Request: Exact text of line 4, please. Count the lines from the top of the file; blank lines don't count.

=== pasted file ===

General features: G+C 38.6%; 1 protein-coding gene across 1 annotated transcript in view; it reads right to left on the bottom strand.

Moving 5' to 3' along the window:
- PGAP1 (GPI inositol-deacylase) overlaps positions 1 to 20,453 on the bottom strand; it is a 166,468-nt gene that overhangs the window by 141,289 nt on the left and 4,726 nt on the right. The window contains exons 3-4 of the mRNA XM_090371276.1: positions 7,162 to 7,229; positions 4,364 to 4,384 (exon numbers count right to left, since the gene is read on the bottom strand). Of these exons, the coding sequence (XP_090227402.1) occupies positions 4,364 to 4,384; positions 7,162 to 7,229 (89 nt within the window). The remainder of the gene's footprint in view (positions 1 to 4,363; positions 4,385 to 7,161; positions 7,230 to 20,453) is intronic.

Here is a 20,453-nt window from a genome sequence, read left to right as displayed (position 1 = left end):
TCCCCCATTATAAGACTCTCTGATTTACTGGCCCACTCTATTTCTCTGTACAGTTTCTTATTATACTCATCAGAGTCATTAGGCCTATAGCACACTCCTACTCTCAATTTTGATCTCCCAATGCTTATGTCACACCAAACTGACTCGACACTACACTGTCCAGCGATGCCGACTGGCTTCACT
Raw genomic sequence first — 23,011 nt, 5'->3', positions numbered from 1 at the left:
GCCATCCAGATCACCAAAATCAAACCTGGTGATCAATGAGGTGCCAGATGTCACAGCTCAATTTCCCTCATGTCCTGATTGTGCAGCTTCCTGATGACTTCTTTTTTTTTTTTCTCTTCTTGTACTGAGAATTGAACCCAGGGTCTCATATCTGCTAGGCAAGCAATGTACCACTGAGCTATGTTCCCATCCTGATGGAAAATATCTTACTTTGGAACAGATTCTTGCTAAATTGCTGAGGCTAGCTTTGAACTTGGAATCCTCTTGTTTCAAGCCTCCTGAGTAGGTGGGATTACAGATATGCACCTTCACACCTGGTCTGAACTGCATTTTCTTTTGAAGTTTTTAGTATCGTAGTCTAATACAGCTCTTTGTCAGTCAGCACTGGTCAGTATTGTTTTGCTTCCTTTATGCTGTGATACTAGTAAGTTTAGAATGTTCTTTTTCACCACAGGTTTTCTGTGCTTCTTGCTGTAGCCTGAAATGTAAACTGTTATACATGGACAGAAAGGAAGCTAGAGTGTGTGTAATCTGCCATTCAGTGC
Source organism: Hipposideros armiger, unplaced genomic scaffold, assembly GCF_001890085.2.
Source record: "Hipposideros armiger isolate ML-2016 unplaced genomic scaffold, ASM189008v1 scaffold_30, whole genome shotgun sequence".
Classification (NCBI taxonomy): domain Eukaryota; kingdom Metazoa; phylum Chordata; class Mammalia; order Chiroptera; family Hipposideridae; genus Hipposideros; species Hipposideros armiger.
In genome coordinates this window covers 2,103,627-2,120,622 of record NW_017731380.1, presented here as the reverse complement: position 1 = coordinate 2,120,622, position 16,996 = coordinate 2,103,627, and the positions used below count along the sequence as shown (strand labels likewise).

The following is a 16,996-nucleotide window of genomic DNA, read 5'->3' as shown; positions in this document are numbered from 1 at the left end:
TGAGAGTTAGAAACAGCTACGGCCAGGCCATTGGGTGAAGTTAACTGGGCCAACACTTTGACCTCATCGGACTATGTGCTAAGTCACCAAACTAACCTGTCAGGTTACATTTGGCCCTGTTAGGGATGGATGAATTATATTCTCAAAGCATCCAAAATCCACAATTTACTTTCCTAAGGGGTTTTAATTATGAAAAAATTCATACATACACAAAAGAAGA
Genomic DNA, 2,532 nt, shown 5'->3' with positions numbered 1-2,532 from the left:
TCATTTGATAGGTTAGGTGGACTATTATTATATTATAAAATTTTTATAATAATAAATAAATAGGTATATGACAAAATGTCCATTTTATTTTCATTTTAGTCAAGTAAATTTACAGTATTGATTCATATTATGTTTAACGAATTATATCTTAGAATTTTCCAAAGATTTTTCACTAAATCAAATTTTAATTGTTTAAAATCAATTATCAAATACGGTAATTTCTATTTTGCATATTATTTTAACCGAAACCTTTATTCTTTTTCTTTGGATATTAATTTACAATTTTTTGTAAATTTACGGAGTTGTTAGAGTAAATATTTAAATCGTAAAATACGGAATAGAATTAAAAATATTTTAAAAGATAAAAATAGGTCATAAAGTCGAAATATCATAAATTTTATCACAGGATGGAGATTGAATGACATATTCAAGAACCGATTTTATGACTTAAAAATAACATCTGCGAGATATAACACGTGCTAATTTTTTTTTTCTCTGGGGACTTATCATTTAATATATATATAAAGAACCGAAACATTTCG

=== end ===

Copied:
Here is a 20,453-nt window from a genome sequence, read left to right as displayed (position 1 = left end):